A captain is only as effective as her or his crew.
It’s a lesson I’ve learned time and again in my career, through making the mistake of trying to go it alone. In a crisis like this one, you need a solid crew more than ever, not just to run a tight ship, but to keep you — the captain — on course.
In my last post, I shared five strategic insights from previous downturns and turnarounds. In this one, I’ll share my thoughts on how to pick the best crew, how to communicate with them effectively, and how to empower them to do their best.
Because no matter how good your strategy, your ability to navigate these perilous straits is contingent on the kind of crew you bring with you, and how you mold those talented individuals into a dynamic team capable of adapting to uncharted waters that lie ahead.
A Happy Crew Makes a Happy Ship
Taking care of your crew starts with taking care of yourself. In my twenty years as an operator, I have burnt out more times than I care to admit. Figure out your own recipe for staying sharp. For me, I’ve learned it means getting sleep, making time for regular exercise and meditation, eating nutritious food, and limiting alcohol consumption. You’ve got to put your own oxygen mask on first before helping others.
Now more than ever, make empathy an everyday practice when communicating with your team. Show your humanity by being vulnerable and sharing your own feelings and struggles. Embrace our shared new reality; introduce kids, partners, and pets when they appear in a Zoom call. Out of habit, I keep a list of team members and make sure I informally connect with them, whether it’s a quick text, a Slack message, or an extra heap of gratitude. If you can afford it, allocate for a well-being budget, and offer flexibility on when and how the work gets done.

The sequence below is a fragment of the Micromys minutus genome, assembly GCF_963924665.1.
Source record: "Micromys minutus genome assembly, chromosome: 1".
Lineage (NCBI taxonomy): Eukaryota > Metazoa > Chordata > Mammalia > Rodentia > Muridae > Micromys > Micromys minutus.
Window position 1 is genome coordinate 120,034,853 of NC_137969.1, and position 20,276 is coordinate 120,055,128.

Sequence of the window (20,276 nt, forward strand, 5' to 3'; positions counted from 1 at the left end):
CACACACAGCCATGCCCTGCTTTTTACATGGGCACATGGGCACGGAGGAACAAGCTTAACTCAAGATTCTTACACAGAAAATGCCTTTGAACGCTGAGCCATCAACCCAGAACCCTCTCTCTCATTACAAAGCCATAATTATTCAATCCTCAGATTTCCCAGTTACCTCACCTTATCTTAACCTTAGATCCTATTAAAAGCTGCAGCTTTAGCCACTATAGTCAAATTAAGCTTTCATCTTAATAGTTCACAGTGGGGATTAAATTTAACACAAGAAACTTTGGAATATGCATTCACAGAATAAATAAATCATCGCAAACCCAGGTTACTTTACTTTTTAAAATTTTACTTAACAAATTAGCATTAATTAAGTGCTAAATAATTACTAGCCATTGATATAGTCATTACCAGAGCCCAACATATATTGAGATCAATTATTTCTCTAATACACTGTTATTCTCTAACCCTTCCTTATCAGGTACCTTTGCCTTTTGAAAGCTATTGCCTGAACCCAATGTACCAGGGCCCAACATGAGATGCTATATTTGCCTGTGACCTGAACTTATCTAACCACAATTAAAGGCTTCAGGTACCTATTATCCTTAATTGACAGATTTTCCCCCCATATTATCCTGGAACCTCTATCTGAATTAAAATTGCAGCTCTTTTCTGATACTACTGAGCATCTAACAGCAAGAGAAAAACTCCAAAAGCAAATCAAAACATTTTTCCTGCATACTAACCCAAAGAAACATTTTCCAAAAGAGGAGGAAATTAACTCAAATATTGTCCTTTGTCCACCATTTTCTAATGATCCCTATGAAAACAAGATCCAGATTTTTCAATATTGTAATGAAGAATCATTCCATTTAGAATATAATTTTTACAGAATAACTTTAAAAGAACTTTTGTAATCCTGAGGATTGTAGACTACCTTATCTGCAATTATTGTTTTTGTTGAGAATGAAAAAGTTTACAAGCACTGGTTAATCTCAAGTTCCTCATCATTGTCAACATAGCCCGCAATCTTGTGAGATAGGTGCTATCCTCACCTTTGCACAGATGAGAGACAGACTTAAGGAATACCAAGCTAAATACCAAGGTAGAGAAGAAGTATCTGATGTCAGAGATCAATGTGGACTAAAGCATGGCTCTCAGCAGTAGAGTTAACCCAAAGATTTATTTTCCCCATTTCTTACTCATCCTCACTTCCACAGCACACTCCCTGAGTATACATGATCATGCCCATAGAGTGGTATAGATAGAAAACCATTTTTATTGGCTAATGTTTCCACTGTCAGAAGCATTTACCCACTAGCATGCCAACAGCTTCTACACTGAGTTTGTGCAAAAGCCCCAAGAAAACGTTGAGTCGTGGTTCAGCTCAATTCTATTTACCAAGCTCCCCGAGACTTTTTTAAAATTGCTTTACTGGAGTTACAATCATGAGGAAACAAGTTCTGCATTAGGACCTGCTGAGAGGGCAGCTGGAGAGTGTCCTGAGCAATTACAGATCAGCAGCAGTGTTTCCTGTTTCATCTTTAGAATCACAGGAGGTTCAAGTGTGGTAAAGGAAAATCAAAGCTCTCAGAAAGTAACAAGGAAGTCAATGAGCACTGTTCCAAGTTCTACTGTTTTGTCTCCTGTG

Inevitably during this crisis, you will find yourself in the position of having to deliver difficult news. As anxieties run high, it’s tempting to soften bad news or sugarcoat the severity of obstacles. When it comes to delivering difficult news, candour is key. We’ve seen examples of exceptional leadership in the face of difficult decisions. In the past few weeks, Brian Chesky (AirBnB) and Henry Ward (Carta) have shown the utmost respect and empathy for their employees by being direct and compassionate and accepting personal responsibility even while laying off employees.
Remember, when this crisis is over, you will need to hire sailors once again. You want your ship to have a good reputation. In the words of author Simon Sinek, you should play The Infinite Game. How you deal with this crisis will determine your reputation and your ability to bounce back in the long run.
Rallying Your Crew
Executing your new growth plan means getting everyone on the same page. And in a crisis, you need to communicate three times more than normal. At Google, Jonathan Rosenberg liked to say, “repetition doesn’t spoil the prayer.” There is no such thing as over-communication. When you’ve repeated something over and over and over again so many times that you’re sick of listening to yourself, you’re probably halfway there.
When it comes to managing your team, listening is even more important than giving clear direction. Whenever I start a new role, I ask three simple questions of everyone on the team: 1) What’s working 2) What could be improved? 3) If you were me, what’s one thing that you would do or change?